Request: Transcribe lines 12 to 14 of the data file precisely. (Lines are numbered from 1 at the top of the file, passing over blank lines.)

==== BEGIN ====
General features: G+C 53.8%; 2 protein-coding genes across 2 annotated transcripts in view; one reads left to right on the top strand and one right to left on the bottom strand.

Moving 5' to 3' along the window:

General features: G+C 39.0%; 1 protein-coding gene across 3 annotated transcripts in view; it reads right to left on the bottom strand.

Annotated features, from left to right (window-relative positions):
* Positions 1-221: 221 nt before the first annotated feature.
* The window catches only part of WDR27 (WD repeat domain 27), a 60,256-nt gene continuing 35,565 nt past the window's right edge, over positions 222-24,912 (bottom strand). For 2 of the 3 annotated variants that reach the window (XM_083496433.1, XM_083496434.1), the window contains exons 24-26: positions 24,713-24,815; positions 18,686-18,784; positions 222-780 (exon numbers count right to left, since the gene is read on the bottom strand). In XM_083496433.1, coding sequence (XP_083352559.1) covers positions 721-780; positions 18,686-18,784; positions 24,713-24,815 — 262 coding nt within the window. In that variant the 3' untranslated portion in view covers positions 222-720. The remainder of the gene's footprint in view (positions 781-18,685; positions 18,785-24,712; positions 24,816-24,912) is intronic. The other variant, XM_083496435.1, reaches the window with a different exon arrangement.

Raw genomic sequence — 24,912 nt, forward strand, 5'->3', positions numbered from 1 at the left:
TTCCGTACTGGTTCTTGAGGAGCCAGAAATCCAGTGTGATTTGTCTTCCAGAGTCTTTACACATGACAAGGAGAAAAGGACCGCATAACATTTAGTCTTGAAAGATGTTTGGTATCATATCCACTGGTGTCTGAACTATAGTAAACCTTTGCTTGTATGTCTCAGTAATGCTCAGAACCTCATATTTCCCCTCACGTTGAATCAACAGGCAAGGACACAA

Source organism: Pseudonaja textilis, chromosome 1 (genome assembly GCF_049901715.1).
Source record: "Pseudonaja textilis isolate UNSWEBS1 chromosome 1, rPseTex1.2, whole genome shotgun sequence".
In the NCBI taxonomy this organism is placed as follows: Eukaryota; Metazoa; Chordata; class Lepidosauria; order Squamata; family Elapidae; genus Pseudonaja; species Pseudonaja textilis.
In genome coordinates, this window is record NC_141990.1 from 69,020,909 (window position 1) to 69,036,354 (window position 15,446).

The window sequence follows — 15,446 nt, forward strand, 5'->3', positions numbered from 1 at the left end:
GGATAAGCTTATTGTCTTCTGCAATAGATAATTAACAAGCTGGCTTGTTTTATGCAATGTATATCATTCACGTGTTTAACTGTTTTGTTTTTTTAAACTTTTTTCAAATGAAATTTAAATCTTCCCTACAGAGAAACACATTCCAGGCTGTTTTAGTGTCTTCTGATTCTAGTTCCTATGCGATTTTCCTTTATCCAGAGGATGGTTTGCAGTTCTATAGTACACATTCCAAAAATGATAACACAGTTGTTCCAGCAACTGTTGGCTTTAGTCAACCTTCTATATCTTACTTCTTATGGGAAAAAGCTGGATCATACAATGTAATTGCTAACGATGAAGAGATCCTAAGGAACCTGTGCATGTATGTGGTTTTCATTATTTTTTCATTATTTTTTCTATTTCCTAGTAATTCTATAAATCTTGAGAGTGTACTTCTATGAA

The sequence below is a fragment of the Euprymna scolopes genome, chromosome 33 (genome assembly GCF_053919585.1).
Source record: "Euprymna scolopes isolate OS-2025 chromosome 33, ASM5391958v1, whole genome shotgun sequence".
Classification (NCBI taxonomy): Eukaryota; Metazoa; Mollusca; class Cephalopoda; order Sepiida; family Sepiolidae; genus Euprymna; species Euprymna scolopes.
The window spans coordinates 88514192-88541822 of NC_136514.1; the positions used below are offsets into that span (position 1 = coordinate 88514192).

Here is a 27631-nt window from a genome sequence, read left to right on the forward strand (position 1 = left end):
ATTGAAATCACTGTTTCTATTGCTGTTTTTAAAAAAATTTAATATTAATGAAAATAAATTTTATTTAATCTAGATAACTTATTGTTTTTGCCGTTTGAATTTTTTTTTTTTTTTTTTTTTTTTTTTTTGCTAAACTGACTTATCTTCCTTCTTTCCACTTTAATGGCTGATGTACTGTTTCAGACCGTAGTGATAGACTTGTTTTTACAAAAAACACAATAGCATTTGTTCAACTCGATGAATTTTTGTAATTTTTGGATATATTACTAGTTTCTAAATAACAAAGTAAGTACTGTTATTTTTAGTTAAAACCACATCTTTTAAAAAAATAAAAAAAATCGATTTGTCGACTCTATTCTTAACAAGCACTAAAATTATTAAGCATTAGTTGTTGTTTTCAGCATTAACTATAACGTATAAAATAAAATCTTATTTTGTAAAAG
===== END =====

In genome coordinates, this window is record NC_141990.1 from 69,020,909 (window position 1) to 69,036,354 (window position 15,446).

The window sequence follows — 15,446 nt, forward strand, 5'->3', positions numbered from 1 at the left end:
GGATAAGCTTATTGTCTTCTGCAATAGATAATTAACAAGCTGGCTTGTTTTATGCAATGTATATCATTCACGTGTTTAACTGTTTTGTTTTTTTAAACTTTTTTCAAATGAAATTTAAATCTTCCCTACAGAGAAACACATTCCAGGCTGTTTTAGTGTCTTCTGATTCTAGTTCCTATGCGATTTTCCTTTATCCAGAGGATGGTTTGCAGTTCTATAGTACACATTCCAAAAATGATAACACAGTTGTTCCAGCAACTGTTGGCTTTAGTCAACCTTCTATATCTTACTTCTTATGGGAAAAAGCTGGATCATACAATGTAATTGCTAACGATGAAGAGATCCTAAGGAACCTGTGCATGTATGTGGTTTTCATTATTTTTTCATTATTTTTTCTATTTCCTAGTAATTCTATAAATCTTGAGAGTGTACTTCTATGAA